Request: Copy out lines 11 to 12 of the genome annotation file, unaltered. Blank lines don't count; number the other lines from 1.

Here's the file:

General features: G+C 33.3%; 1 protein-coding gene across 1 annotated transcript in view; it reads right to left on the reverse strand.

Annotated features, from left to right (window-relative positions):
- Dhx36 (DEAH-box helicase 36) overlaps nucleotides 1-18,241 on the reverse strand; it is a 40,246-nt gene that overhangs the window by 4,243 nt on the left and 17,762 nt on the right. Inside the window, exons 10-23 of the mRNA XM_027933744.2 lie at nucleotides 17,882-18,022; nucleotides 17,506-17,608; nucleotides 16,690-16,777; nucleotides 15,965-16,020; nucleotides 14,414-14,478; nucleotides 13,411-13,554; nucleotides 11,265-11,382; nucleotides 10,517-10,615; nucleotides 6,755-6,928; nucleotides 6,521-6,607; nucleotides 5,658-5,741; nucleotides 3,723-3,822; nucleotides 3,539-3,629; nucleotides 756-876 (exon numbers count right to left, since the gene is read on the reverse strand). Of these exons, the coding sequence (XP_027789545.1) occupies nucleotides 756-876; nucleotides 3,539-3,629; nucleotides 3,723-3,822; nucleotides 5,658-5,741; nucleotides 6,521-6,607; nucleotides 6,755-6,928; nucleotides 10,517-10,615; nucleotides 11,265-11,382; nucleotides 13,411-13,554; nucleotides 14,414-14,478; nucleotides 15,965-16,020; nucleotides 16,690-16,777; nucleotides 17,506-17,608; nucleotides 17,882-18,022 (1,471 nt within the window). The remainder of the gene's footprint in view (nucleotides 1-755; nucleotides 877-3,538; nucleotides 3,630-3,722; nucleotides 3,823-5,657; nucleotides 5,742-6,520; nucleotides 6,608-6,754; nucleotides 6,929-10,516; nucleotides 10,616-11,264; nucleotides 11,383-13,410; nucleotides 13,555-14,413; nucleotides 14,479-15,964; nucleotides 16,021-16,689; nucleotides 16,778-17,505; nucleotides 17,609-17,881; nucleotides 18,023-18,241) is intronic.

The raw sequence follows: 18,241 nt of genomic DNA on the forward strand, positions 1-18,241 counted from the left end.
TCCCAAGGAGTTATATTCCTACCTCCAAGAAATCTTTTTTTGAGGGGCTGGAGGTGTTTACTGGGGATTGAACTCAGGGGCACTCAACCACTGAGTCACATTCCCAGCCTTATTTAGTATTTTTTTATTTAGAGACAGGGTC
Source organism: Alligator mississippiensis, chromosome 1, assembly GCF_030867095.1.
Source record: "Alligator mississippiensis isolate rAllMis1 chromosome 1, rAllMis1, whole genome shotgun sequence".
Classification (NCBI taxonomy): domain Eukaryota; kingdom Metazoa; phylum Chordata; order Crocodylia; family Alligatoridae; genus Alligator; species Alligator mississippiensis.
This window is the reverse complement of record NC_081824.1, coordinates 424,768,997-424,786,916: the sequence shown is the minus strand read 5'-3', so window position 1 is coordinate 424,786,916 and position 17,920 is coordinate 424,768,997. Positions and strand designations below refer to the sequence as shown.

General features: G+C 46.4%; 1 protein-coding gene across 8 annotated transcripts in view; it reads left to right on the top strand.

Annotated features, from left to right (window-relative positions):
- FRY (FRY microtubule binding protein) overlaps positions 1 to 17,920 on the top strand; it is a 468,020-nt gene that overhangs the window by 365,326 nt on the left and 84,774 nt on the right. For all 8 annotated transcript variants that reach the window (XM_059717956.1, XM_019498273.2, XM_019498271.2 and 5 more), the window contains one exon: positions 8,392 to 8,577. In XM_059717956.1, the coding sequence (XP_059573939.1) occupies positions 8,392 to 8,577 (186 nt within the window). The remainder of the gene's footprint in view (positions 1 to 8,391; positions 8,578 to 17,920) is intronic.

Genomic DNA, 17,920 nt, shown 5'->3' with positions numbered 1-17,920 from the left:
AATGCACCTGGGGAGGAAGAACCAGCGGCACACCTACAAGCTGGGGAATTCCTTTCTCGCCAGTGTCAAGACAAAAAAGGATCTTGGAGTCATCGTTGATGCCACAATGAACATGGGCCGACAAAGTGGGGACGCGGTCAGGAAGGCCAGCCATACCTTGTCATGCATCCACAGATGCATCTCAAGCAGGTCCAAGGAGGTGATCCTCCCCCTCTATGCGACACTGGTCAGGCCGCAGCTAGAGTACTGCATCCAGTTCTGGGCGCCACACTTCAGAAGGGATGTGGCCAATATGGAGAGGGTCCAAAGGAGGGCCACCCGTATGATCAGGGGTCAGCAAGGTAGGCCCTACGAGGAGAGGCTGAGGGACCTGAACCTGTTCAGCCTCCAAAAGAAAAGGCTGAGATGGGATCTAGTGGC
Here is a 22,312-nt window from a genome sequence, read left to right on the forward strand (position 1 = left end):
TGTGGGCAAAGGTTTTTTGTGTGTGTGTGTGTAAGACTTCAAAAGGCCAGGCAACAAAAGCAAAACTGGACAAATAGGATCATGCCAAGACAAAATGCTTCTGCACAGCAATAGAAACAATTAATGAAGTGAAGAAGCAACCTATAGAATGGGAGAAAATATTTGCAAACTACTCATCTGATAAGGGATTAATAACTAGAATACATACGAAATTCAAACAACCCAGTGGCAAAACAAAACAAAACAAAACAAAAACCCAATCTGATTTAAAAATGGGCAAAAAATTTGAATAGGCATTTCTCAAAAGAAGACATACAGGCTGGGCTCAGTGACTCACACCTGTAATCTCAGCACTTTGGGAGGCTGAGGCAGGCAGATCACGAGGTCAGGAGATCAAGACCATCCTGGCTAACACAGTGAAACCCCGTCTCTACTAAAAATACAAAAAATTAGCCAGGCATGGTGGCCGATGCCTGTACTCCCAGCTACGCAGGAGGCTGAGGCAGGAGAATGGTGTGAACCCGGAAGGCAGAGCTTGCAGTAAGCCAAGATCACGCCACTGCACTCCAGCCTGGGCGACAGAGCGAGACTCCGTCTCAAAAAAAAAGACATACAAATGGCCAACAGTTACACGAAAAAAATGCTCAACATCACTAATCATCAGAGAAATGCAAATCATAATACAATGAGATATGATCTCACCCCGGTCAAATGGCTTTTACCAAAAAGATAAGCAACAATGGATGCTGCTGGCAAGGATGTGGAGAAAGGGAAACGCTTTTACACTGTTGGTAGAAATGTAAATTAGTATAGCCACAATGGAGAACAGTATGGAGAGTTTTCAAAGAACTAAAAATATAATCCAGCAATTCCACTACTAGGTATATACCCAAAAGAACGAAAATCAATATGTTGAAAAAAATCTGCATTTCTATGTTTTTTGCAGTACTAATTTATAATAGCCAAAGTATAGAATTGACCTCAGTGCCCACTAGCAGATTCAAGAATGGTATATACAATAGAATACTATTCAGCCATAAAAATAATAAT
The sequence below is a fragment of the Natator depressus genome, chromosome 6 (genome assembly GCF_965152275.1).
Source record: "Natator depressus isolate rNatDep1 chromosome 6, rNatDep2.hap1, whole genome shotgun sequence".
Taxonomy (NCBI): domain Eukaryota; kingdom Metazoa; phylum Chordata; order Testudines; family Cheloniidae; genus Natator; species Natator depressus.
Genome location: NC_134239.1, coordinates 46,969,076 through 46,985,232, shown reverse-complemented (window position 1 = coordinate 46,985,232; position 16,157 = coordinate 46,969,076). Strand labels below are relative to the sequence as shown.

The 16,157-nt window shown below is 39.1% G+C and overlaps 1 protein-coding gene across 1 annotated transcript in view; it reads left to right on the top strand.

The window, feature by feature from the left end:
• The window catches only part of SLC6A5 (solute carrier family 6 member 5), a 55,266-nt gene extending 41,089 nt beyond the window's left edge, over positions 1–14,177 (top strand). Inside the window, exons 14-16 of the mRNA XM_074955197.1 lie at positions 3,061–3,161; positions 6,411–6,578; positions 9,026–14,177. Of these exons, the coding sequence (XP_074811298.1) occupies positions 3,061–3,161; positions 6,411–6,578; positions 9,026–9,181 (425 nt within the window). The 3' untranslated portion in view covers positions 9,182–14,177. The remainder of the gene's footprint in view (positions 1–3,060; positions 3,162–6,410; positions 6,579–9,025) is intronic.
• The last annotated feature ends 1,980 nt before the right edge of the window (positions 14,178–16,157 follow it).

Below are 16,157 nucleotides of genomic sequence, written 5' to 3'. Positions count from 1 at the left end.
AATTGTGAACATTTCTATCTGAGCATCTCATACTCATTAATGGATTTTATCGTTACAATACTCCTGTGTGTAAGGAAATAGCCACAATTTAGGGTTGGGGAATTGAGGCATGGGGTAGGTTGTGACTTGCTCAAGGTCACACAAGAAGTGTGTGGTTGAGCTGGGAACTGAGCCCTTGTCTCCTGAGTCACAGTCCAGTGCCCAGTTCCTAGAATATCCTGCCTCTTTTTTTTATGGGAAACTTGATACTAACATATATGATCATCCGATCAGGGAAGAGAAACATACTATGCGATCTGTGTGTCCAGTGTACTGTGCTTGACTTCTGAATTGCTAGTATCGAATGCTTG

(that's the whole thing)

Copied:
Annotated features, from left to right (window-relative positions):
- FRY (FRY microtubule binding protein) overlaps positions 1 to 17,920 on the top strand; it is a 468,020-nt gene that overhangs the window by 365,326 nt on the left and 84,774 nt on the right. For all 8 annotated transcript variants that reach the window (XM_059717956.1, XM_019498273.2, XM_019498271.2 and 5 more), the window contains one exon: positions 8,392 to 8,577. In XM_059717956.1, the coding sequence (XP_059573939.1) occupies positions 8,392 to 8,577 (186 nt within the window). The remainder of the gene's footprint in view (positions 1 to 8,391; positions 8,578 to 17,920) is intronic.